This site is all about Talent and what regions can do to attract and retain it. It is the outcome of the BUTTON project that resulted in a number of studies and publications on talent which we ordered and made available for you. Under this heading you will find some results and conclusions from these studies. We have grouped them under the headings


The project distinguishes between four ways of attracting talent: Retention of (under)graduates from local educational institutions (especially but not exclusively higher education) by active labour market and housing & amenities policies (amongst others) Attraction of graduates from elsewhere by active labour market, housing & amenities policies and the facilitation of (long-distance) commuting, supported by place-marketing …

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Talent as an economic resource

What is the meaning of talent? With ‘talent’ we do not just mean the embodiment of ‘knowledge’ or ‘knowledge creation’. In the advocacy of the ‘Knowledge Economy’, the emphasis on talent has become a popular theme, which can be seen as the last turn in the long-standing debate on the role of knowledge in regional …

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The regional talent issue

The search for talent is a region-specific problem for two reasons. First, unlike other economic factors, such as finance or knowledge, talent is relatively immobile. While commuting distances have risen considerably over the last century, labour remains highly sticky. Highly educated workers are often prepared to travel longer distances, facilitated by for instance high-speed rail …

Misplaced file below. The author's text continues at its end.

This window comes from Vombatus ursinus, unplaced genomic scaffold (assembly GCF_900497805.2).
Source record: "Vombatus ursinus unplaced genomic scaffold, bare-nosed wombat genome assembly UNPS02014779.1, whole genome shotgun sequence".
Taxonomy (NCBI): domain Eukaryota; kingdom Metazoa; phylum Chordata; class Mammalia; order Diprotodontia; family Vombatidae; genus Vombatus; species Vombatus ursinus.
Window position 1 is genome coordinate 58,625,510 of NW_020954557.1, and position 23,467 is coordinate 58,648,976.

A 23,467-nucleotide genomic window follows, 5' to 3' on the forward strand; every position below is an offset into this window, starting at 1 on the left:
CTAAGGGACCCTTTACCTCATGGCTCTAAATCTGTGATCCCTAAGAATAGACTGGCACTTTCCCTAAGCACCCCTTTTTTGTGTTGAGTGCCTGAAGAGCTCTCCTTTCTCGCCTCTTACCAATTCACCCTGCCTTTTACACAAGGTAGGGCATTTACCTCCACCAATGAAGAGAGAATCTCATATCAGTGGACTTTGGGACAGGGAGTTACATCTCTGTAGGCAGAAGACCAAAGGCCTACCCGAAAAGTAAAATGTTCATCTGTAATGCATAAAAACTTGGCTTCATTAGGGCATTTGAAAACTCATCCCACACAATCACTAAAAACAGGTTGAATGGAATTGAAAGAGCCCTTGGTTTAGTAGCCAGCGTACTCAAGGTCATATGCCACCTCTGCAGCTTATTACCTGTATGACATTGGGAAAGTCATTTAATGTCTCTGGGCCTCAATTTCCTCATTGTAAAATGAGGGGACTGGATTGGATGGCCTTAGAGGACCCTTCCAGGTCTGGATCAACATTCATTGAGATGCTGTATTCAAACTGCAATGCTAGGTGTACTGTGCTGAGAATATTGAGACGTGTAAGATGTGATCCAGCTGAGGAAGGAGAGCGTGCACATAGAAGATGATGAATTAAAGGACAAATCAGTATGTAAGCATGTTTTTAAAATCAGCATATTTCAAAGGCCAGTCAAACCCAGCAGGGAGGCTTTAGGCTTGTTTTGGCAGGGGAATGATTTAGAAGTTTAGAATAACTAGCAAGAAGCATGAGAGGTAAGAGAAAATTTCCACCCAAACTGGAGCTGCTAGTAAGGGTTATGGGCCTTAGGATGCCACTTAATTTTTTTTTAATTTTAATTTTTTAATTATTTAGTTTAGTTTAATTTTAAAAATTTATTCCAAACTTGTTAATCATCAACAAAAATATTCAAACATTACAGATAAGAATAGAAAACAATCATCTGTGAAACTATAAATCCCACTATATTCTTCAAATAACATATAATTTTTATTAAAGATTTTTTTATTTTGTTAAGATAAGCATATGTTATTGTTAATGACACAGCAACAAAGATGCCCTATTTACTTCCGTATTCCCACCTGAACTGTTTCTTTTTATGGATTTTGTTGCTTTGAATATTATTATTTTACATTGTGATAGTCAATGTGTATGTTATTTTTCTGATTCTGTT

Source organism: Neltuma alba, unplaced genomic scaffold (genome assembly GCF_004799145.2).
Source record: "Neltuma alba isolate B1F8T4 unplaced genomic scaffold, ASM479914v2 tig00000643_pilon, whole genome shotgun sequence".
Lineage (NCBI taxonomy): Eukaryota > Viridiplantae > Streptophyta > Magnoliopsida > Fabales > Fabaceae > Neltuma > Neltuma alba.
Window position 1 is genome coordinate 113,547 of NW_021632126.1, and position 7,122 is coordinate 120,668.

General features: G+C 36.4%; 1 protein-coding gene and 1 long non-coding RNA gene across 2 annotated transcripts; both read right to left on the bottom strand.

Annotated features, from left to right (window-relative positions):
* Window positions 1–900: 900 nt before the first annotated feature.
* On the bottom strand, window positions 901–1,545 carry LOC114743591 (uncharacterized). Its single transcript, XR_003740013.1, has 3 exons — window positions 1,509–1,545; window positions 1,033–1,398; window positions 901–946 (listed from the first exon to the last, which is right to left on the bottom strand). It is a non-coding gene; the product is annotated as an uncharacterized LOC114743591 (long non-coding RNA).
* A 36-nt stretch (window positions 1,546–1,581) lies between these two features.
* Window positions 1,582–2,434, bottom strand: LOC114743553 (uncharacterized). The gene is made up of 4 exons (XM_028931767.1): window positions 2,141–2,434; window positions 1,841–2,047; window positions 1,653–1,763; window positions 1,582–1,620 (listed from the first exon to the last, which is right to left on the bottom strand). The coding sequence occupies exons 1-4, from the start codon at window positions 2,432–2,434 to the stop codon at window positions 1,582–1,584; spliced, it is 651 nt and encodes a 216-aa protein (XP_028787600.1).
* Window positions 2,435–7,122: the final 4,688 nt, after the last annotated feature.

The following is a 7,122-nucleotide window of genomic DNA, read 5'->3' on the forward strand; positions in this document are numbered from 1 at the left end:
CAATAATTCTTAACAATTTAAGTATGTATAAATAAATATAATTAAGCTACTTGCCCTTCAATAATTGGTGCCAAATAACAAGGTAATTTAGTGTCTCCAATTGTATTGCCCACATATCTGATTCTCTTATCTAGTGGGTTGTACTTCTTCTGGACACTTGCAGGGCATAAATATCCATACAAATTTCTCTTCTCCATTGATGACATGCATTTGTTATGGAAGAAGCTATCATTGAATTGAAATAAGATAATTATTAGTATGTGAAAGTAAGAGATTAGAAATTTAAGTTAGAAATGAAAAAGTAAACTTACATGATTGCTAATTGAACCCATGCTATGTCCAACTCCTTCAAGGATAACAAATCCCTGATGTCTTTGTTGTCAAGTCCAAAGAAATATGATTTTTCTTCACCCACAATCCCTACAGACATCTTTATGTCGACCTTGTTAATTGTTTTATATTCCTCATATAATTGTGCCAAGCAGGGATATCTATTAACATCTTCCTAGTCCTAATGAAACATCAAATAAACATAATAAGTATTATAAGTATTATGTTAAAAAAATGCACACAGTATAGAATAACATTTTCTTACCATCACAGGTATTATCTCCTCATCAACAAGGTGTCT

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Policy Responses

The challenges for regional policy makers have recently changed under the pressure of an increasing need for talent. Overall, regional wealth creation has become more knowledge intensive, more sensitive to local and global opportunities and challenges, and more reflexive. In addition, on-going trends towards urban agglomeration and concentration, often in polycentric forms, are deepening the …

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Case studies

In this paper, we contribute to this journey by delving into the five regions that participate in the project, and probing their perspectives on the need for and promotion of ‘talent’. Our methodology is as follows. We first review the region’s problem definition – what are a region’s general development issues and challenges? What issues …

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What can we learn from this comparison? Looking at the regions individually, the way the policies are structured manifest a clear difference in priority setting. We see regions that set priorities in strategic plans (ESP), programmes (NED), projects (GER), examples of cooperation (SWI) or a combination of them (NOR). Not many regions have a global …

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